# Calculating Electromagnets for 4T Output without Superconductors

• microfracture
In summary, it is not necessary to use bitter magnet equations for creating a 4T electromagnet. A simple solenoid using a buzz box welding unit and materials from a DIY store can easily achieve this. However, for higher field strengths, a bitter magnet may be more suitable, but it requires specialized equipment and careful handling due to high voltages and amperages. It is also possible to modify a MOT to produce a 150 amp current.

#### microfracture

anyone have equations for bitter magnets? or do i use the ones for solenoids?

i need an electromagnet capable of 4T. that doesn't use super conductors >_>

i have access to liquid nitrogen though.

So you are saying that your only problem is not having liquid helium? Or do you care about the bore temperature?

Magnets are a thing that you simply buy, there must be very special reasons to do home brew. If you use copper I think that the permeability is negligible and I assume we are talking about dc. You should be able to use Biot Savart with homogeneous current density and integrate, but the field should be very similar to a normal coil.

But let's talk about the real problems: you will need massive current. This will resistively heat the copper. One of the purposes of the bitter configuration is fighting this heat, first by giving the "wire" a large cross section, and then adding pipes to use liquid coolant. A rough calculation should show that you would need massive amounts of LN2 to cool the magnet, even though the resistivity is decreased. The description I found on line uses deionized water for cooling.
You will need a large cooling setup, a large power supply, then you need to think about mechanical stability...

Why don't you just buy the thing? Otherwise you should probably use some simulation software.

I've never heard of anyone using a nitrogen cooled normal magnet (unless it is the experiment itself that needs to be cooled); most large normal magnets are simply water cooled. You don't really gain much in terms of reduces losses by colling copper wire and LN2 is not really a good coolant anyway.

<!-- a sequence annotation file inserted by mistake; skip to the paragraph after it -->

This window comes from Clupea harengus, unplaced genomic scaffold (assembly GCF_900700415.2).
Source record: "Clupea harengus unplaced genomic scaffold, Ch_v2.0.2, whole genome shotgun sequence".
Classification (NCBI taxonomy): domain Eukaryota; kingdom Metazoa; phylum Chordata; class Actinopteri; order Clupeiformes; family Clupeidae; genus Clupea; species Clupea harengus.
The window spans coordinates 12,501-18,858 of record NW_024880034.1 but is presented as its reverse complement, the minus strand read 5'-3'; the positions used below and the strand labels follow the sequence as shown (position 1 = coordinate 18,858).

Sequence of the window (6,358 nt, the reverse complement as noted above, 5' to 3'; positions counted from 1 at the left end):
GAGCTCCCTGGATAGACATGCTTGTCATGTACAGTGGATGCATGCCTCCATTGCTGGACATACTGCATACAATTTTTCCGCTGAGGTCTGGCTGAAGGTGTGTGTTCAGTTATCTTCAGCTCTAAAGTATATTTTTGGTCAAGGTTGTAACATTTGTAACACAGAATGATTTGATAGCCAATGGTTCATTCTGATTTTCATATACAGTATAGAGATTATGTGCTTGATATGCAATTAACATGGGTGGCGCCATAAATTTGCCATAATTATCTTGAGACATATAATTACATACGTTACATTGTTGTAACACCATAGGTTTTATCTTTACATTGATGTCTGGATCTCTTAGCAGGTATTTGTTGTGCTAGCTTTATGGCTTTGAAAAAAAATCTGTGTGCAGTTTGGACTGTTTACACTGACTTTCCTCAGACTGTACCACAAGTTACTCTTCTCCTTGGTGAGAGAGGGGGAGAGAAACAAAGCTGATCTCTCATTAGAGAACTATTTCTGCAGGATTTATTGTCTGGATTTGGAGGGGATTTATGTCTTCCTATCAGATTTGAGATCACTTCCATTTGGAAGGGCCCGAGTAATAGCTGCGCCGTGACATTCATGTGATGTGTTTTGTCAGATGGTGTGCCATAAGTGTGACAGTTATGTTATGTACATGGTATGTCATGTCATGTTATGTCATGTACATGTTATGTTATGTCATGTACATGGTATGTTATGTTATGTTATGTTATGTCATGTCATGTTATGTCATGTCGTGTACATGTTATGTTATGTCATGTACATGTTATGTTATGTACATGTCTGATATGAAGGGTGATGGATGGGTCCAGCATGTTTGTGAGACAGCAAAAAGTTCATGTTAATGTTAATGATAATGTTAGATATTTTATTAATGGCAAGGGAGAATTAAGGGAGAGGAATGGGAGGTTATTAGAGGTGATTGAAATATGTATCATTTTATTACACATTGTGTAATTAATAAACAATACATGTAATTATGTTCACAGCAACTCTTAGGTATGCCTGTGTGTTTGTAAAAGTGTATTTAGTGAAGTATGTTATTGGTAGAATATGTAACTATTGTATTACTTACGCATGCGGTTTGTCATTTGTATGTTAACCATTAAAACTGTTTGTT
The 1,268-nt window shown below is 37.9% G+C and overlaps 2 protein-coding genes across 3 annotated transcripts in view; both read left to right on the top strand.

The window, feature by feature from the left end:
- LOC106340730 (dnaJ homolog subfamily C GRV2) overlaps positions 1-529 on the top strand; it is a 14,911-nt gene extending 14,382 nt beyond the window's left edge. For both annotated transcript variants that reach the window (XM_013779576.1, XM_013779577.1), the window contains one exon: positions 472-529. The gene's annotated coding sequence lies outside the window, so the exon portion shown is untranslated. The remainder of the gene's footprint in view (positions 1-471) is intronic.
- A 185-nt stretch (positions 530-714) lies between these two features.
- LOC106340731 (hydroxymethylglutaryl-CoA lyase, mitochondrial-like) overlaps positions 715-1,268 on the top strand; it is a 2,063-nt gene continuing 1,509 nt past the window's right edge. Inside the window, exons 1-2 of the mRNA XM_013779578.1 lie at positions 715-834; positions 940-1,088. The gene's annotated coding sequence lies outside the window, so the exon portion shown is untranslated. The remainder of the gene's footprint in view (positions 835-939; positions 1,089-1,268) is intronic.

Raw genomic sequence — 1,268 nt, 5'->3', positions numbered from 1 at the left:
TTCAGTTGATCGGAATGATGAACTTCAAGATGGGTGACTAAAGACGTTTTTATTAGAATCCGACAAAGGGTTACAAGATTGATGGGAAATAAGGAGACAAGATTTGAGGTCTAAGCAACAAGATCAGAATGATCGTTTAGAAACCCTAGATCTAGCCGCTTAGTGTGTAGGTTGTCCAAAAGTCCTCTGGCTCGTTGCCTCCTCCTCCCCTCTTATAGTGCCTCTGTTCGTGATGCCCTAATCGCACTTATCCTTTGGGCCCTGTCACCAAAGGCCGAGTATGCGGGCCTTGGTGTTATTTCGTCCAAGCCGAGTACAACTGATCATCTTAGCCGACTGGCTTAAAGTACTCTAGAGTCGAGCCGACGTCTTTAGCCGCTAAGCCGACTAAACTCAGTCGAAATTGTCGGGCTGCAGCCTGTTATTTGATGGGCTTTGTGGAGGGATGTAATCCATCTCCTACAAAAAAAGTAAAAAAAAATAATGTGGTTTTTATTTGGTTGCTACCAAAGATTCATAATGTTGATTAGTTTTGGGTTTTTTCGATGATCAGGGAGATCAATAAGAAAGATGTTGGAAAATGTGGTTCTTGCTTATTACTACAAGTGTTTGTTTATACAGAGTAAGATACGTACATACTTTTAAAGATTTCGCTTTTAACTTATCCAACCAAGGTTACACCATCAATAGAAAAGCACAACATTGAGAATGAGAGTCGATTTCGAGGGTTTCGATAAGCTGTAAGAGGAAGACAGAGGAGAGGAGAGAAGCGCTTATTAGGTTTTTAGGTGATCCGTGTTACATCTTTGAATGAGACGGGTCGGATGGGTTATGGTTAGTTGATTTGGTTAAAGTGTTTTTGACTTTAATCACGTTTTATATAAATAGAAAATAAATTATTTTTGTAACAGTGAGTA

Hence; water cooling is both more efficient and easier to use.
Moreover, winding a 4T magnet is far from trivial and needs specialist equipment. Unless you know what you are doing you are better off buying one.

Also, as 0xDEADBEEF has already pointed out you need a current source as well. For a 4T normal magnet something like a 50A supply should work (with maybe 20V compliance).
This is more or less a standard piece of kit (you can buy one from e.g. TTI) but they are still pretty expensive, at least a few thousand dollars.

So, if you are asking: is there any way to DIY a 4T magnet without spending a lot of money, the answer is no.

at the moment I am only trying to make a penning trap. sounds trivial but its only part of a bigger project. i was going to use Y123 at first as a plate material, yea not to easy to get made >_> ... yea
then i saw the penning design and how it uses copper and an efficient water cooling system. given the amount of LN2 needed to compensate for water, and the amount of power used in there systems, i though 4T would be a fraction of what they are doing.

im attempting to assemble a bitter magnet, using 50A will generate allot of heat from resistance /cry

i understand... kinda

im making it home brew because i have no funding other than a hobbyist's wages D:
50A sounds doable though. is it possible to get that out of a duel MOT config? reversed ofcorse.

2 points;
You really don't need a bitter magnet to get up to 4T, a simple solenoid can do this easily.
If you want to build a bitter magnet to get up to around 10T this can be done with equipment that is fairly commonly available and won't break an average budget.
A 'buzz box' welding unit can supply around 200 amps at 6v and these are low cost as second hand / car-boot sale equipment.
To produce the 'coil'; aluminium and acryllic sheet, available from your local DIY store, a 'junior' hacksaw, tinsnips and a drill / file plus some time and care will produce this.
Plus a large mild steel bolt (don't use high tensile bolts - the high carbon content causes problems). Try to fit the whole inside a CD tower case (the 100 off style) adapted to take water flow - if you feel you need it. Air cooling generally will do for these relatively low field applications